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Global Perspective

Next Stop: Canada

1 Oct, 2008 By: Doug McPherson Response

Experts weigh in on how American companies can best enter Canadian markets, plus plenty of other good tidbits you should know about what's happening in DRTV with our neighbor to the north.

Richard Stacey, Northern Response Intl. Ltd.: The Canadian DRTV market is a healthy one, but it's not growing like it once was. It's a smaller market and a crowded market, yet the availability of airtime is more restricted than in the United States. U.S. companies looking to sell products in Canada need to consider these market circumstances in their media and market planning. However, it's still a very lucrative market worth pursuing.

Richard Stacey, Northern Response Intl. Ltd.
Richard Stacey, Northern Response Intl. Ltd.

Rob Woodrooffe, Interwood Direct: Broadcasting in Canada is still a regulated market next to the largest unregulated market in the world. It makes it difficult for all of us. Supply and demand really doesn't work. The broadcasters are protected ... that means media rates go up every year — whether we like it or not. What's the answer to over-regulation? Perseverance. The media companies are too strong — the government is reviewing the industry. And there may be changes coming, including an announcement in early 2009. Internet protocol television (IPTV) is probably the answer once it's connected to the TV set. It clearly opens up the choice and cannot be nearly as easily regulated.

Rob Woodrooffe, Interwood Direct
Rob Woodrooffe, Interwood Direct

Response: Some American companies try to do business in Canada directly instead of using a middleman to help. What are your thoughts on the best way for American companies to enter Canada and be successful at selling there?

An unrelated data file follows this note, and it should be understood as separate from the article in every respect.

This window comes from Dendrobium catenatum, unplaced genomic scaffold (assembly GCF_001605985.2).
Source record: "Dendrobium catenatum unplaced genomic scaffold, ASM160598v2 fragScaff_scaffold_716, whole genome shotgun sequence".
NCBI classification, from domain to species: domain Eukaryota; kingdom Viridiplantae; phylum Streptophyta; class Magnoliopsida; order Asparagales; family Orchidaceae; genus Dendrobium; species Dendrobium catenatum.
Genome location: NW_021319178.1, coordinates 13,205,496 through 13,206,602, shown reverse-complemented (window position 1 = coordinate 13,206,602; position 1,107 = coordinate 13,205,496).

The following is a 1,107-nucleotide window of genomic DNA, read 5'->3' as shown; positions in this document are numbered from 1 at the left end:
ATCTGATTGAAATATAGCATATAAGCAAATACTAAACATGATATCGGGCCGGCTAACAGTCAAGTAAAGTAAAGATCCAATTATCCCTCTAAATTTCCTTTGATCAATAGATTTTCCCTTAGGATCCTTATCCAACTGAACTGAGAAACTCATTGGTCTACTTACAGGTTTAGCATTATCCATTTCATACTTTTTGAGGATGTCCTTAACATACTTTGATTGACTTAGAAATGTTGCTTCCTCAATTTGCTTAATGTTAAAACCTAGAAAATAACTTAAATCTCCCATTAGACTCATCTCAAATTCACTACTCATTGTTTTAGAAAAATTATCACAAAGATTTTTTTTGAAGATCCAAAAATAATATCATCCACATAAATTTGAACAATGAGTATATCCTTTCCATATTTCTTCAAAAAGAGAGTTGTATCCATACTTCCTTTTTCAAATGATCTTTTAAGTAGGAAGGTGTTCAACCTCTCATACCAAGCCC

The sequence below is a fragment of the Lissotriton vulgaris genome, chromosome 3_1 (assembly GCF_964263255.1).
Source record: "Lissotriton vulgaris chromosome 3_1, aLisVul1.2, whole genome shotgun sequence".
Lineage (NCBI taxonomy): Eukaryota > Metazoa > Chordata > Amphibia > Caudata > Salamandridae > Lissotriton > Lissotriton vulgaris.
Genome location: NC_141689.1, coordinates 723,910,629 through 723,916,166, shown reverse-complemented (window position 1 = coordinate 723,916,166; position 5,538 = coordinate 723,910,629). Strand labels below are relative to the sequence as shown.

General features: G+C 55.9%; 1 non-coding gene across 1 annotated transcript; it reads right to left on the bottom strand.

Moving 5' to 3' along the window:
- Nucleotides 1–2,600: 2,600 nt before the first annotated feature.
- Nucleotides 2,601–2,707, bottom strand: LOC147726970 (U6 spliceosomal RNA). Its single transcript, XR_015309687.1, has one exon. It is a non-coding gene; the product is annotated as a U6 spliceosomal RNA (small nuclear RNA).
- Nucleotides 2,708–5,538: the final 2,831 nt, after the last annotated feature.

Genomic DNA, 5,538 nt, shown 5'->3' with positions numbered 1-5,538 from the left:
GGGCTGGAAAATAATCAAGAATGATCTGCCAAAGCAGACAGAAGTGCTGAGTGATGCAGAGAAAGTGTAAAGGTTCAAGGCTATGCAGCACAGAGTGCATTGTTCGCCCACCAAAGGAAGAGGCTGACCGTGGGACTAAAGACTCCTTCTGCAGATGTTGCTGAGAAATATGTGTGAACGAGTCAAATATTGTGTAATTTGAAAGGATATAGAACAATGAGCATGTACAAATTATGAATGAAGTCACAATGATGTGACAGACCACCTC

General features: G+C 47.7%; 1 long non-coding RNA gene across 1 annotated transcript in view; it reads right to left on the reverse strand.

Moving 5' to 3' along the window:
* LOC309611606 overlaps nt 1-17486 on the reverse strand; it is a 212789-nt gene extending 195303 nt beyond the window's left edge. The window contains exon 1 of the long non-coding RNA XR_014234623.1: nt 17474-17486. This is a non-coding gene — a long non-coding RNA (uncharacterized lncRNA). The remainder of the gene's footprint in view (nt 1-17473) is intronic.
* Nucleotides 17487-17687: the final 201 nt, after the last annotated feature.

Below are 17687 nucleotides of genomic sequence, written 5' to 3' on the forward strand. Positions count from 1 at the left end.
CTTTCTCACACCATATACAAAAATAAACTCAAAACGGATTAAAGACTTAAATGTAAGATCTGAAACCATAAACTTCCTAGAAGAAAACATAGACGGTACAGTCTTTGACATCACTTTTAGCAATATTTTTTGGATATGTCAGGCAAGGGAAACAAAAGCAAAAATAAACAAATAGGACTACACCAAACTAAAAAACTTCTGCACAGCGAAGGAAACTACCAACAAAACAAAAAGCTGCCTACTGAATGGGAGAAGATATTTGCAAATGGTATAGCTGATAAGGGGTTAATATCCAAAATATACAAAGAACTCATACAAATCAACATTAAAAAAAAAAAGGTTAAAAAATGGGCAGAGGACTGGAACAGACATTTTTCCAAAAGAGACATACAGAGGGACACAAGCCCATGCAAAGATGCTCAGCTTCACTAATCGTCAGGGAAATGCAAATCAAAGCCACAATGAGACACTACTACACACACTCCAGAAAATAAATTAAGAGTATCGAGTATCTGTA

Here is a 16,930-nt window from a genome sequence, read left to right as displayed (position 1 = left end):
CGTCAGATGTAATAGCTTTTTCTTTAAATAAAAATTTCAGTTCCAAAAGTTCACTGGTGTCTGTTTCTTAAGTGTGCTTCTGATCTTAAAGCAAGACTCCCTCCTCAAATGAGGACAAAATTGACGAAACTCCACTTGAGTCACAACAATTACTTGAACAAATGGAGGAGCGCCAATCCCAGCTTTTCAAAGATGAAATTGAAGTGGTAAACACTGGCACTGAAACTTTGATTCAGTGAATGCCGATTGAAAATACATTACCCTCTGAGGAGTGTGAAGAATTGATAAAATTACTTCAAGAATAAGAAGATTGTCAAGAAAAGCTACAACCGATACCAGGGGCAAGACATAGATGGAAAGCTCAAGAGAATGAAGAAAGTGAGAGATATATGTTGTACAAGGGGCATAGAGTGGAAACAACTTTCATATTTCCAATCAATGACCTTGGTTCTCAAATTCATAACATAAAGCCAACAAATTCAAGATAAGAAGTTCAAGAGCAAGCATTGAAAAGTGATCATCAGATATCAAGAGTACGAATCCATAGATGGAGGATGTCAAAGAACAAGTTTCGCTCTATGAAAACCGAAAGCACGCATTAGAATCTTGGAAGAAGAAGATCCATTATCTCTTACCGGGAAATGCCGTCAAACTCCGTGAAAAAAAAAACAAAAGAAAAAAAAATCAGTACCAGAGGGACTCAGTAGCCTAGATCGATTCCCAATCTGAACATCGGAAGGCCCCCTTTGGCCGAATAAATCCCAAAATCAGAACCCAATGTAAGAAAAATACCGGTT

Baldassi: American companies are coming directly into Canada to buy media and, if their product has fat enough margins, it can almost compensate for part-time media buyers or paying too much for rates. Distributor margins have been always pretty thin, so going direct doesn't save as much as you might think. I still think that the best way for an American company to come into Canada is to use a distributor so they capture all the other revenue channels then funnel some of those profits back into DRTV to keep the media drive strong. If they want to buy some media direct, that's great, but make sure you work with a company that has a strong Internet, shopping and retail division.

Booth: Most of the infomercial time in Canada is sold on a long-term basis. As a result, the bulk of the time is locked up by a few direct response companies and media agencies. If an American company enters the market today, it might take several months — and possibly even years — to buy up enough infomercial time to make it worth their while. I know it took us more than five years to build up our media buys to where we are today, and you need to have enough products to rotate through the time to maximize the media time you own. If one product starts to wane, you need to have another in the wings ready to run profitably in that same timeslot. The upshot of all of this is any business breaking into the Canadian DR market will need to have patience, as it will take time to build up the media portion of their business. If they want to move quickly, they will need to work with an established DR company or agency that already owns significant blocks of DR time in Canada.

Interwood was responsible for bringing the American product Hercules Hooks to Canada. Now, the packaging is bilingual — in English and French — for Canadian consumers.
Interwood was responsible for bringing the American product Hercules Hooks to Canada. Now, the packaging is bilingual — in English and French — for Canadian consumers.

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